When Does a Project Need to Die?

When does a project need to die?

I notice things that are broken. I often see people working on projects that have gone on so long, that the project is invalid. Time and money keeps being poured into the project, but there is no end insight. In the past I had to endure a company working on a project from 2004-2009 that did not launch until 2009, and the software was still based-on a 2004 base. Sad. Annoying. Everyone hated it when it was introduced.

In the last year I witnessed a company selling software to schools based-on Microsoft Silverlight in spite of it being canceled by Microsoft (http://www.neowin.net/news/microsoft-shuts-down-silverlightnet-wont-talk-about-future-updates) . When schools buy solutions like this, they are buying something that is basically dead and frozen in time.

Being personally connected to projects is a mistake many people, including myself. The focus should always be to provide support and opportunities for teaching and learning, not to achieve a personal goal.

Keeping it simple a project needs to die if:

  1. There is no leadership or people interested in being project leaders.
  2. The support from the community is not present or they have a negative view of the solution.
  3. New solutions are available and are going to be more affordable over a 5 year period.
  4. The original plan used an outdated technology or core resource that has been deprecated.
  5. Errors and problems are taking more than 30% of the original development time to fix.

The 5th item might not sit well for many people. Consider the math. Ifyou have put one year into a project and the existing problems will take more than 4 months to fix, you need to consider that implementing a new solution might be faster, and cost the same as wasting time and money on something that is plagued with problems.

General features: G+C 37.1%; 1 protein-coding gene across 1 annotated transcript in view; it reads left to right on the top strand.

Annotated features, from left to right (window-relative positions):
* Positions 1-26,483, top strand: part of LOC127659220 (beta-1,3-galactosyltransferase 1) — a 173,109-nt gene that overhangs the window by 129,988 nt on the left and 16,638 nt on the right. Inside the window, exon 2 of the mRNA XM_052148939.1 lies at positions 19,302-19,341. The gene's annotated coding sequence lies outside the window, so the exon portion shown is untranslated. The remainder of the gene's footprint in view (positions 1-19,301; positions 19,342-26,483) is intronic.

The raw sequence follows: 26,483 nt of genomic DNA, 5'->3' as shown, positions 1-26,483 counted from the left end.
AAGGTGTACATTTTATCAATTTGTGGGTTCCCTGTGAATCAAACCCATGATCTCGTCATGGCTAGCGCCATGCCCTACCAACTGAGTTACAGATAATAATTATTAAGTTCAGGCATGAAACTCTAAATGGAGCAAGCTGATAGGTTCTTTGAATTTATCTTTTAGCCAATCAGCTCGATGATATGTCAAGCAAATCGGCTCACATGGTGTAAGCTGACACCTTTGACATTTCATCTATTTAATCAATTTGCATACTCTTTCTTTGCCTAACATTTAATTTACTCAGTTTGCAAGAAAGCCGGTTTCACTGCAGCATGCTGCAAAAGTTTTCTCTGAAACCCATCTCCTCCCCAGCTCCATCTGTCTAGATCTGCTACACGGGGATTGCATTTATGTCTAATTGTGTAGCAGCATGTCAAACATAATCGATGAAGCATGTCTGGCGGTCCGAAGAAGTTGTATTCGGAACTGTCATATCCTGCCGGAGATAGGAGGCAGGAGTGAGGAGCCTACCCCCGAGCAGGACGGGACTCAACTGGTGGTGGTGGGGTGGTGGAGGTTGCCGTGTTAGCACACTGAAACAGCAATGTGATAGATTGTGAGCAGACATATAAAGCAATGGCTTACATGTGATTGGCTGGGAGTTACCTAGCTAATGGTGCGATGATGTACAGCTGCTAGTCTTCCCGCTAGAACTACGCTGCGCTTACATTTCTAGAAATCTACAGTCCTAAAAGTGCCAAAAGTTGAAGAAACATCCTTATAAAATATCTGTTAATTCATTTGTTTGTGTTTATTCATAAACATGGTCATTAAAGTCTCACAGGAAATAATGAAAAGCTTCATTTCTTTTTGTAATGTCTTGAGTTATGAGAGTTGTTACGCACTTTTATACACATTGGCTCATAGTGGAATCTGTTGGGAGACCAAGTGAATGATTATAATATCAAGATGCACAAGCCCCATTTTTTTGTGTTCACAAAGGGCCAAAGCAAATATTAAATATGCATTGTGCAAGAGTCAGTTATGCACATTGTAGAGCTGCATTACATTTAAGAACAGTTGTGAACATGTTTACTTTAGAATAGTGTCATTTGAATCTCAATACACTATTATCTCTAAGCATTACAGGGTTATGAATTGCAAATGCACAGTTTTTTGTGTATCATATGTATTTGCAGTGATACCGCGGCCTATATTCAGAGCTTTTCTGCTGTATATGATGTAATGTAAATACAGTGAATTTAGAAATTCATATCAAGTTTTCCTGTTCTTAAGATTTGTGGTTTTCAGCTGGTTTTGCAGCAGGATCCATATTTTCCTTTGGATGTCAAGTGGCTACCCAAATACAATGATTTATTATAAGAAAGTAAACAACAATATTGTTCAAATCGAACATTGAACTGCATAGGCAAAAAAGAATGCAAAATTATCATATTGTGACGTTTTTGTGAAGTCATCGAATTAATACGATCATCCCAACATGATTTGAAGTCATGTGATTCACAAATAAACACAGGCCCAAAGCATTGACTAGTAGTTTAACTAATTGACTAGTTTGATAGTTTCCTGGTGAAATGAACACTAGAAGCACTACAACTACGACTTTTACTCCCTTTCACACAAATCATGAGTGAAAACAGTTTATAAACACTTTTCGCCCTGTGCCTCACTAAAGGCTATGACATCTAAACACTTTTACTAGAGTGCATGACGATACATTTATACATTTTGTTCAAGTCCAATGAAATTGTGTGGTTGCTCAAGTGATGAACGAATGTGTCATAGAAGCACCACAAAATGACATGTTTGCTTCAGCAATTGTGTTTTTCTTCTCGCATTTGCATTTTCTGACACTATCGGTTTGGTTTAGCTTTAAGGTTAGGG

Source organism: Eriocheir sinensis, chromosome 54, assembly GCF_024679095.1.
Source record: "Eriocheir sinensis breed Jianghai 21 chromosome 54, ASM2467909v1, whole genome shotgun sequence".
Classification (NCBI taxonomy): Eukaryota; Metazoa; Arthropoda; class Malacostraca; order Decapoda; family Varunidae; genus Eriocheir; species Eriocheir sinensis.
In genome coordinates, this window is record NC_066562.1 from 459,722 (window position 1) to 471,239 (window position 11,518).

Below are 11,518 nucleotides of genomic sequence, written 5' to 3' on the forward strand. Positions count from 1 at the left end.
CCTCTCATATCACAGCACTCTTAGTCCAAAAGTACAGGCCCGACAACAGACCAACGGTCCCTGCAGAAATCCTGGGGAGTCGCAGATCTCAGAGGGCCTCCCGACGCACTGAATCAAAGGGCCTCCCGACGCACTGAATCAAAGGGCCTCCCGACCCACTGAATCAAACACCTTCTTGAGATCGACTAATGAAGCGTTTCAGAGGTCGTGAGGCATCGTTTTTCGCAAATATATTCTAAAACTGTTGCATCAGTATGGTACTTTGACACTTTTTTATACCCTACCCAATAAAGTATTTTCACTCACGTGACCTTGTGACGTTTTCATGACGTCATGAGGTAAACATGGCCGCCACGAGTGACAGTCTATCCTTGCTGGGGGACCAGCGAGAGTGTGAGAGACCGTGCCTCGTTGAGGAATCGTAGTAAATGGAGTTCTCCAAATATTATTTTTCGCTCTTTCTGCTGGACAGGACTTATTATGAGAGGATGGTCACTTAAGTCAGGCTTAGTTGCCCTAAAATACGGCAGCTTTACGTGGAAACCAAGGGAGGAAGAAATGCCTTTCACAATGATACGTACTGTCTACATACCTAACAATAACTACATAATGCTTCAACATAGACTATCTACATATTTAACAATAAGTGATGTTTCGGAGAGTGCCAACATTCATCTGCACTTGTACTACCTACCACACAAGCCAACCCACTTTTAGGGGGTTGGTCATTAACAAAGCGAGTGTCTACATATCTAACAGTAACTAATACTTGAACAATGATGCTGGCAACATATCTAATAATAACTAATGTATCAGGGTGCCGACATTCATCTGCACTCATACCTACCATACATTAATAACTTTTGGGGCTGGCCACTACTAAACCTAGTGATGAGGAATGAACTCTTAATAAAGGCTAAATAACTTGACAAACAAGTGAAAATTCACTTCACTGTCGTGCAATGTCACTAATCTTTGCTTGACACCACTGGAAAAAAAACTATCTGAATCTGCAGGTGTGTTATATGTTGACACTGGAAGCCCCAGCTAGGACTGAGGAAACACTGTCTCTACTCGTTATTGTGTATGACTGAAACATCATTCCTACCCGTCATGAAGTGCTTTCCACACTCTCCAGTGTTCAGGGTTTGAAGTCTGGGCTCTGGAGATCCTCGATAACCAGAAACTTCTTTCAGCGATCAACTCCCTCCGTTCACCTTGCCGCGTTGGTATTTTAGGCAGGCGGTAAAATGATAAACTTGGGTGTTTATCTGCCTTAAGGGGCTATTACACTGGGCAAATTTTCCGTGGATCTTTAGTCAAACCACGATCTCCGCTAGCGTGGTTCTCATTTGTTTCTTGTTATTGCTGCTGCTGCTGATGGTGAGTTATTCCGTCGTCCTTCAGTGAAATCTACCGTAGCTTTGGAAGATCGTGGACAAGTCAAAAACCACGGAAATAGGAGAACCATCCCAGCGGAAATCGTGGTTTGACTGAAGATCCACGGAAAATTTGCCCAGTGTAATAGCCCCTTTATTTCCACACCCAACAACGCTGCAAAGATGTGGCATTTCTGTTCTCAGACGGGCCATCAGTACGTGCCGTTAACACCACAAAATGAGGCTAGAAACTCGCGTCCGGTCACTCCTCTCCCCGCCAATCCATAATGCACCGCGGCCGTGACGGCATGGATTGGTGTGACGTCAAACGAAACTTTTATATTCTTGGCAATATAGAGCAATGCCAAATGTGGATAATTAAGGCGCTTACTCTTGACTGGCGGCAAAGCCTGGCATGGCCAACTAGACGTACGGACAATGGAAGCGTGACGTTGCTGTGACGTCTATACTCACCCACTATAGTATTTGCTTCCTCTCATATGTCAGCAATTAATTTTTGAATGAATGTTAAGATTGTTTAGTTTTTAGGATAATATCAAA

Conversely if you have only worked 30 days on a project, then putting an extra 9 days into it, is justifiable. Keep the logic reasonable and the 30% ratio will work.

Canceling and/or quitting things has a bad connotation. However remember, projects are made of ideas, and the process of working on a project creates new ideas and experiences for the future. Somethings may seem like an L now but in the future they end up being a W. Play the long game and keep the focus on teaching and learning.

About Tony DePrato

about.me/tonydeprato
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2 Responses to When Does a Project Need to Die?

  1. tdeprato says:

    More of us probably need to go through the process of project management certification. I have considered it a few times, I may look into it more as you seem to be a very sensible person :).

  2. Hey Tony,

    This post is like music to my ears. When I became certified as a project manager (and later when I learned about ITIL) two industry-accepted ideas stuck in my head:

    1. Every project needs to have continued business justification. This is from PRINCE2, and speaks directly to your excellent point about when it is time to let a project die. That “continued business justification” is a core principal in PRINCE2 is one of the things that attracted me to it. In my experience, thought, many projects are started without a clear understanding of the benefits.

    2. In ITIL, we also talk about retiring services. So there is a catalog of services IT offers for schools, and some are “in development”, some are “operational” and some are in “retirement”. I don’t always do a good job of advertising retired services, but saying to my school community “we no longer support XYZ” is valuable.

    Great post and good thoughts again.

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